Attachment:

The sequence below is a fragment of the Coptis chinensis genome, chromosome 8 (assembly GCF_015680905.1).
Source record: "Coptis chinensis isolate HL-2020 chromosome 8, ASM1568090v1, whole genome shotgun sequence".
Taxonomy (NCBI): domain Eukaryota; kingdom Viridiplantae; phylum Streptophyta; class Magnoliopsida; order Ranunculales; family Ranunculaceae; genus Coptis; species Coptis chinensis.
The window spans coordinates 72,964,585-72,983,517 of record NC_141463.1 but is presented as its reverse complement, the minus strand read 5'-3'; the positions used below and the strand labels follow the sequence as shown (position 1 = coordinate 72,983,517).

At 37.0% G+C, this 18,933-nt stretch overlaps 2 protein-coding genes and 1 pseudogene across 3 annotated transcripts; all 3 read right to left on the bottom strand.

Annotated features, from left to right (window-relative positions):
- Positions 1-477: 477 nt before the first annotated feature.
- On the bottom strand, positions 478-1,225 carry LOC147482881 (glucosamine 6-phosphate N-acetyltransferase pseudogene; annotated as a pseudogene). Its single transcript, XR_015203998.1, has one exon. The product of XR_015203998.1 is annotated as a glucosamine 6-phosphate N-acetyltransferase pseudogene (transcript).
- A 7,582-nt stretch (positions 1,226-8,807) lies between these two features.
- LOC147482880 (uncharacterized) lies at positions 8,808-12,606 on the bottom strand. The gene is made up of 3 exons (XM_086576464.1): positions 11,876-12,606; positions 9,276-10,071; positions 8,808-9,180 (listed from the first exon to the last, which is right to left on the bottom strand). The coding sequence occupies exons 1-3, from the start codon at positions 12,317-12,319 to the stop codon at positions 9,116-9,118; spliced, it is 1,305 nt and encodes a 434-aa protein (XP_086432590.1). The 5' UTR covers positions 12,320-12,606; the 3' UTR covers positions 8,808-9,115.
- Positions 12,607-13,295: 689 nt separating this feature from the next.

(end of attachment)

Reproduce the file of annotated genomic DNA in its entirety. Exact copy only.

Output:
The sequence below is a fragment of the Coptis chinensis genome, chromosome 8 (assembly GCF_015680905.1).
Source record: "Coptis chinensis isolate HL-2020 chromosome 8, ASM1568090v1, whole genome shotgun sequence".
Taxonomy (NCBI): domain Eukaryota; kingdom Viridiplantae; phylum Streptophyta; class Magnoliopsida; order Ranunculales; family Ranunculaceae; genus Coptis; species Coptis chinensis.
The window spans coordinates 72,964,585-72,983,517 of record NC_141463.1 but is presented as its reverse complement, the minus strand read 5'-3'; the positions used below and the strand labels follow the sequence as shown (position 1 = coordinate 72,983,517).

At 37.0% G+C, this 18,933-nt stretch overlaps 2 protein-coding genes and 1 pseudogene across 3 annotated transcripts; all 3 read right to left on the bottom strand.

Annotated features, from left to right (window-relative positions):
- Positions 1-477: 477 nt before the first annotated feature.
- On the bottom strand, positions 478-1,225 carry LOC147482881 (glucosamine 6-phosphate N-acetyltransferase pseudogene; annotated as a pseudogene). Its single transcript, XR_015203998.1, has one exon. The product of XR_015203998.1 is annotated as a glucosamine 6-phosphate N-acetyltransferase pseudogene (transcript).
- A 7,582-nt stretch (positions 1,226-8,807) lies between these two features.
- LOC147482880 (uncharacterized) lies at positions 8,808-12,606 on the bottom strand. The gene is made up of 3 exons (XM_086576464.1): positions 11,876-12,606; positions 9,276-10,071; positions 8,808-9,180 (listed from the first exon to the last, which is right to left on the bottom strand). The coding sequence occupies exons 1-3, from the start codon at positions 12,317-12,319 to the stop codon at positions 9,116-9,118; spliced, it is 1,305 nt and encodes a 434-aa protein (XP_086432590.1). The 5' UTR covers positions 12,320-12,606; the 3' UTR covers positions 8,808-9,115.
- Positions 12,607-13,295: 689 nt separating this feature from the next.